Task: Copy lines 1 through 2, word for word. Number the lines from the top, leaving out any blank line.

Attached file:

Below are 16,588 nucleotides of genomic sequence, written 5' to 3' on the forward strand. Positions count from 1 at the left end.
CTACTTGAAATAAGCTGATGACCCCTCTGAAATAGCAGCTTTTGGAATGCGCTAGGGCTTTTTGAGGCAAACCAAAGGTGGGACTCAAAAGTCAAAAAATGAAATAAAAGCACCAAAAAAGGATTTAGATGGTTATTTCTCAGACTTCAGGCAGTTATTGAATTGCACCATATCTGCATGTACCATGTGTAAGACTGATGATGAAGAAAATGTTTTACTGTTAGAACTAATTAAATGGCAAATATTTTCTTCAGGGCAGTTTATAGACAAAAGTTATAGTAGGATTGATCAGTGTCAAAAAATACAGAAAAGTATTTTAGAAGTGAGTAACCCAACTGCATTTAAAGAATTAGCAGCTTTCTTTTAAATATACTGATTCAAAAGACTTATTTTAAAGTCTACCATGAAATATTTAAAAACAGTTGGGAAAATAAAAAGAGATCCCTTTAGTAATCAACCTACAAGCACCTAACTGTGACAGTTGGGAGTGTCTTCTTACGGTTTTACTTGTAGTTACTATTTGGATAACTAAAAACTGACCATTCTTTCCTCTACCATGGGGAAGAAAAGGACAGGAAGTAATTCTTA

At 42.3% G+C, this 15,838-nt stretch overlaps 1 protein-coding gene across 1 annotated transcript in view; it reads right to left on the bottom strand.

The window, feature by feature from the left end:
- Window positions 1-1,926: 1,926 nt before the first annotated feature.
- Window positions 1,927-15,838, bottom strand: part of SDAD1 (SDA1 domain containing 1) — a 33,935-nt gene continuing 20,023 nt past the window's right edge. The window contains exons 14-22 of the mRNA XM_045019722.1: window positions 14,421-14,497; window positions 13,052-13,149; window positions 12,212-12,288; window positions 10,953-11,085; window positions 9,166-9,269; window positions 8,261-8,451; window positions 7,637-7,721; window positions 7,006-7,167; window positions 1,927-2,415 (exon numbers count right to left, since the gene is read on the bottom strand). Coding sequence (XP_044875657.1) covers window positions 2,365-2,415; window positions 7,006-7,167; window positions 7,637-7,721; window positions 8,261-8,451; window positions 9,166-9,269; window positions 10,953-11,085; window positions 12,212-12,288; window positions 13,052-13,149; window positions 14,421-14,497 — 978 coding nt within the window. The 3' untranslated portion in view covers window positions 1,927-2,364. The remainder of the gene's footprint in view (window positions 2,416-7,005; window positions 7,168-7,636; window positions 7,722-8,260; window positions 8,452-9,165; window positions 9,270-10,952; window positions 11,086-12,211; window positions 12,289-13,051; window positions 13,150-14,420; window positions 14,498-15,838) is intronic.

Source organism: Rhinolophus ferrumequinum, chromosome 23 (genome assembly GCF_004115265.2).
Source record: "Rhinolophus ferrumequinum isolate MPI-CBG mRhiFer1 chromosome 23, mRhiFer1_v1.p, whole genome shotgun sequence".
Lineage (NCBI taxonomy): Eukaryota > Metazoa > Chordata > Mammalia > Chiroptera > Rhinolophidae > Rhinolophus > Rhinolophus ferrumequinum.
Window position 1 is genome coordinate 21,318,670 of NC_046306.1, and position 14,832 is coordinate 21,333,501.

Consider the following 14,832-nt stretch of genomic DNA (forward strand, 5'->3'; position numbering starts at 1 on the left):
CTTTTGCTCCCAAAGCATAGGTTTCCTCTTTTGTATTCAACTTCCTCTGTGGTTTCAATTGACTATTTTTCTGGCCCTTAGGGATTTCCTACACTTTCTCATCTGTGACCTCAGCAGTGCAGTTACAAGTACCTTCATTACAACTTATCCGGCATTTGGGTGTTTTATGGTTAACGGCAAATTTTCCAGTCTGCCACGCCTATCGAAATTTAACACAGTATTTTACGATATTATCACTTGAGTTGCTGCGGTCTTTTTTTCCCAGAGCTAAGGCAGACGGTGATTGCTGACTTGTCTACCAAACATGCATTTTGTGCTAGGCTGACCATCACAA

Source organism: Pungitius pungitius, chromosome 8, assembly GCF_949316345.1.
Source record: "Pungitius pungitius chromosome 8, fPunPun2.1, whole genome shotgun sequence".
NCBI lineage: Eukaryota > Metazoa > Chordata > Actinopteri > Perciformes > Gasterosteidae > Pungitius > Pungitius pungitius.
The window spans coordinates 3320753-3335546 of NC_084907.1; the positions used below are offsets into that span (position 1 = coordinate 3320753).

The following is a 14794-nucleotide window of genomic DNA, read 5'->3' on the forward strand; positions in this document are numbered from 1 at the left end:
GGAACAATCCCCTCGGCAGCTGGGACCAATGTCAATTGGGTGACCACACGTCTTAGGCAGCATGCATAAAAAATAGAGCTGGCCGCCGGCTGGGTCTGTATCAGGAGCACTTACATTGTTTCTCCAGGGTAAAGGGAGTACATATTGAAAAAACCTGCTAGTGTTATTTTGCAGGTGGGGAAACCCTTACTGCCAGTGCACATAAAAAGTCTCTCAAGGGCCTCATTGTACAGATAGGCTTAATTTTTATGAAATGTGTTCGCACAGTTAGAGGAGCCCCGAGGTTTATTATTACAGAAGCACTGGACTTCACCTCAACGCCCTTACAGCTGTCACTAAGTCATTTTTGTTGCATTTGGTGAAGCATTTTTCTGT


Below are 16,588 nucleotides of genomic sequence, written 5' to 3' on the forward strand. Positions count from 1 at the left end.
CTACTTGAAATAAGCTGATGACCCCTCTGAAATAGCAGCTTTTGGAATGCGCTAGGGCTTTTTGAGGCAAACCAAAGGTGGGACTCAAAAGTCAAAAAATGAAATAAAAGCACCAAAAAAGGATTTAGATGGTTATTTCTCAGACTTCAGGCAGTTATTGAATTGCACCATATCTGCATGTACCATGTGTAAGACTGATGATGAAGAAAATGTTTTACTGTTAGAACTAATTAAATGGCAAATATTTTCTTCAGGGCAGTTTATAGACAAAAGTTATAGTAGGATTGATCAGTGTCAAAAAATACAGAAAAGTATTTTAGAAGTGAGTAACCCAACTGCATTTAAAGAATTAGCAGCTTTCTTTTAAATATACTGATTCAAAAGACTTATTTTAAAGTCTACCATGAAATATTTAAAAACAGTTGGGAAAATAAAAAGAGATCCCTTTAGTAATCAACCTACAAGCACCTAACTGTGACAGTTGGGAGTGTCTTCTTACGGTTTTACTTGTAGTTACTATTTGGATAACTAAAAACTGACCATTCTTTCCTCTACCATGGGGAAGAAAAGGACAGGAAGTAATTCTTA